Praying When It’s Hard: Praying When Trying to Forgive Myself

March 30, 2021

We have all been there. It may have been an argument, a stressful day, or maybe it was just a bad mood, but we have all said or done things that have hurt someone else. When we realize what we have done, we can ask that person to forgive us, but how do we pray through forgiving ourselves?

During this time of COVID, I find myself in this situation more than I would like to admit. The stress of all the unknowns combined with the sadness from missing out on different activities has me snapping at my husband and losing my patience with our kids more frequently. No matter the reason, I know this is wrong, and not only do I need to ask whomever I hurt for forgiveness, I also need to forgive myself.

When I pray, I find it much easier to offer prayers of thanksgiving for all the wonderful gifts I have in my life. It is easy enough to pray when I am sad or hurt. But when I know that I have messed up, when I need to ask God for forgiveness and when I need to forgive myself, I often find myself distracted and at a loss for words. What do we do when we find ourselves in this situation? While I am still working on this, these are a few things that have made it easier to pray when I need to forgive myself.

1. Keep showing up.

Prayer is like muscle memory. The more we do it, the easier it is. Even when it is hard to pray, still show up! If nothing else, we can ask God for the desire to want to pray. We can say a mantra. A couple of my go to mantras are, Jesus, I place my trust in you. and God, let me love like you. We can say a memorized prayer. We can read the Mass readings for the day. Whatever it is, just show up. Sometimes simply showing up is half the battle when prayer feels hard.

2. Name what you are feeling.

Something I struggle with is judging my time in prayer. It is only recently that I have gotten better about not judging if it was “good” or “bad” prayer. When it comes to forgiving myself though, I can get too wrapped up in my thoughts and in judging my prayer time instead of just praying. I feel guilty for what I have done and spend too much of my time focused on the guilt. Sometimes I feel selfish for “wasting” time feeling guilty and for spending my prayer time only worried about myself and on what I did. It takes a lot of humility, but simply naming what you are feeling and offering this to God in prayer is a great first step towards forgiving ourselves.

3. Ask God for forgiveness first.

I often feel embarrassed bringing the need to forgive myself to God. For a moment, I forget that God already knows that I am struggling! After naming what I am feeling–remorse, guilt, selfishness, or whatever else it may be–I tell God that I am sorry and then ask God for forgiveness. I find journaling very helpful when I am asking God for forgiveness. If journaling is not already a part of your prayer time, you may consider trying it. Journaling helps me keep my mind clear and my heart focused on what God may be trying to say to me after I have asked for forgiveness.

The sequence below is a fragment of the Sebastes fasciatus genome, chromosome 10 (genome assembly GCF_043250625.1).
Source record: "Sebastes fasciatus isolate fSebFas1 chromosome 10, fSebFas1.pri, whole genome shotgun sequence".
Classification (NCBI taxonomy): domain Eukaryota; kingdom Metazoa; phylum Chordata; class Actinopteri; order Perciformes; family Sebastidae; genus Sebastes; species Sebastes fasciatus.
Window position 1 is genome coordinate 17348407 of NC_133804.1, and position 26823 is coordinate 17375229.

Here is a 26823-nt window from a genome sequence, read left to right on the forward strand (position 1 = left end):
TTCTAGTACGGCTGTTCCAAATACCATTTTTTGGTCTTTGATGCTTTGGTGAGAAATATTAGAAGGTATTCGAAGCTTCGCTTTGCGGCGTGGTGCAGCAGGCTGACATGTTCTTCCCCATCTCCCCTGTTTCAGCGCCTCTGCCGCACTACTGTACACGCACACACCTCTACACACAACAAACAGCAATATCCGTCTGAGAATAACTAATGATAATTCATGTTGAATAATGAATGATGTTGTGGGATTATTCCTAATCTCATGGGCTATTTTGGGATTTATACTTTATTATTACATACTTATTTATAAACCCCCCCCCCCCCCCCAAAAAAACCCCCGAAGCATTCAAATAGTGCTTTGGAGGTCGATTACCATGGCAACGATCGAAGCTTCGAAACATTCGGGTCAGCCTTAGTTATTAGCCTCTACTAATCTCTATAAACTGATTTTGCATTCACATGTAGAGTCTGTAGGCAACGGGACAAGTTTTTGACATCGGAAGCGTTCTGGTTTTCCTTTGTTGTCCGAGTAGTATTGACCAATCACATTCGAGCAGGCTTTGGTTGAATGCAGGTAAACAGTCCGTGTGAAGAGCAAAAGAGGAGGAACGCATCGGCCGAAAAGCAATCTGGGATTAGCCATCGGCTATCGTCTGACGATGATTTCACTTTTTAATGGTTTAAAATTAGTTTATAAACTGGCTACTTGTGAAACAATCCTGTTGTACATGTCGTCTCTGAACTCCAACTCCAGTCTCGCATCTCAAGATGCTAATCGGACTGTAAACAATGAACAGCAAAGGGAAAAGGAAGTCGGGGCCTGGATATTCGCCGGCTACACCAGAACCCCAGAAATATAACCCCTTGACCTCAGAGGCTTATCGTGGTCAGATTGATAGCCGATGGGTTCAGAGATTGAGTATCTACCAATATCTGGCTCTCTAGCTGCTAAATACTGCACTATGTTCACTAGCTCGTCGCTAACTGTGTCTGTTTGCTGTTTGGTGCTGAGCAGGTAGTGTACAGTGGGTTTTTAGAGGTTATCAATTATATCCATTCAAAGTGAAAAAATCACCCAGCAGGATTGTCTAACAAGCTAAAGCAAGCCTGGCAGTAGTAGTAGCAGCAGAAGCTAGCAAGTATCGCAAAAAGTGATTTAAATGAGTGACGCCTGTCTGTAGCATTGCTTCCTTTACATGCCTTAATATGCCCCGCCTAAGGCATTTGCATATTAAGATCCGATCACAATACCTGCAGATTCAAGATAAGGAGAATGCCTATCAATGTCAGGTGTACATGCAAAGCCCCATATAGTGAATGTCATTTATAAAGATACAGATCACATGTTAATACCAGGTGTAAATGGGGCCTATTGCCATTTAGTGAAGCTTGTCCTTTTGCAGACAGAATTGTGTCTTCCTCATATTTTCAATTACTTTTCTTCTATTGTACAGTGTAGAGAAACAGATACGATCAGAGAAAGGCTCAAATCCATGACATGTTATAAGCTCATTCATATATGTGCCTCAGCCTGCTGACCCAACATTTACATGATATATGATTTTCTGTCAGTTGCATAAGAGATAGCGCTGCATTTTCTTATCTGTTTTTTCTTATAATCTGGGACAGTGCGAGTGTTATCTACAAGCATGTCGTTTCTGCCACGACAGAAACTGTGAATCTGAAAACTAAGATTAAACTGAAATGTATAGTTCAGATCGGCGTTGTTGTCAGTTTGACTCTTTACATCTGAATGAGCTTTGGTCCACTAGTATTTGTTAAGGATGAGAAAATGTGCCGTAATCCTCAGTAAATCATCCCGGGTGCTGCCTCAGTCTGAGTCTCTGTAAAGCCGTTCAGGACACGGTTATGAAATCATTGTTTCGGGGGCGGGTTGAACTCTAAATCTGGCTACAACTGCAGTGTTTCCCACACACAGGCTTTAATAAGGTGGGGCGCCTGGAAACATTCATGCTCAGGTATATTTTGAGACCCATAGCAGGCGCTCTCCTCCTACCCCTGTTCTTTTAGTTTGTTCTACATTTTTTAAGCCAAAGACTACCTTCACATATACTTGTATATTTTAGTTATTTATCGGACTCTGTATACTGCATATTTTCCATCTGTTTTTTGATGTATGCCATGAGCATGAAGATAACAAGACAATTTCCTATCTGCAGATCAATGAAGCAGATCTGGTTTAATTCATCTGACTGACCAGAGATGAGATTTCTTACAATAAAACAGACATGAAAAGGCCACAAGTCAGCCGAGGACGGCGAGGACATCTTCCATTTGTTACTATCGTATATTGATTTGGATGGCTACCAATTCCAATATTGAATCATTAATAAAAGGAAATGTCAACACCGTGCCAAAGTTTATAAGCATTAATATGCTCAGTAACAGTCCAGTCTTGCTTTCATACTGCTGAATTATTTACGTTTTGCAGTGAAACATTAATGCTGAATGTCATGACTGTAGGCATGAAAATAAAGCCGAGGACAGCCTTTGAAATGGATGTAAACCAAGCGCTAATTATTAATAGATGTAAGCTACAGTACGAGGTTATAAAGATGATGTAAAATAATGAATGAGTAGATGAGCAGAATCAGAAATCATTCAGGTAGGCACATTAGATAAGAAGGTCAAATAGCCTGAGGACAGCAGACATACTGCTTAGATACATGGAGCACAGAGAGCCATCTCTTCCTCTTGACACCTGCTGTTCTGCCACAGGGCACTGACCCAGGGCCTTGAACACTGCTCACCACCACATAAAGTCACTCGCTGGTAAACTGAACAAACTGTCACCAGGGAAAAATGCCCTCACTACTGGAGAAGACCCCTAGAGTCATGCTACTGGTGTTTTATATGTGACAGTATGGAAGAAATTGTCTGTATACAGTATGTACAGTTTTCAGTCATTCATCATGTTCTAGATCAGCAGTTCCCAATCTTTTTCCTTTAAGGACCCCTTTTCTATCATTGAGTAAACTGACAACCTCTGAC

4. Pray for the person you hurt.

After asking God for forgiveness, I like to pray for the person I hurt. If I snapped at one of my children or said something unkind to my husband, I pray for them. I pray they feel loved by God. I pray that they know I love them. I pray that they truly understand how sorry I am.

5. Ask God for the grace you need to do better in the future.

At the end of my time in prayer, I may still need to work on forgiving myself. Instead of focusing on that, ask God for whatever grace we may need to not repeat the same mistake again. For my quick-mouthed Sicilian temper, this usually means asking God for the grace to simply keep quiet. I may ask God for the grace to remain calm or for the grace to think before I speak.

6. Remember that God loves and forgives you.

I have also learned that spending time with God in prayer, especially when I have hurt one of my children, helps me not get stuck in why I need to forgive myself. Sometimes I can focus so much on what I have done that it keeps me from being completely present to them after the offending event has happened. Our children are like God, arms wide open and ready to forgive us! Once I open myself to God’s forgiveness it is easier to remember their arms are wide open and ready to embrace me, too. So while I still may be upset with myself, I am able to appreciate and be more present to whoever it is I may encounter after spending time with God in prayer.

Photo by Naassom Azeved on Unsplash.com

With experience in youth ministry, campus ministry, faith formation, and as a high school theology teacher, Charlotte has worked in numerous parishes and schools along the Gulf Coast and in the Diocese of Rockford. She holds a B.A. in Theology and Master of Pastoral Studies from Spring Hill College. Charlotte and her husband live in New Orleans with their four young children, where she enjoys Ignatian Spirituality, reading, listening to live music, and bike riding with her family.

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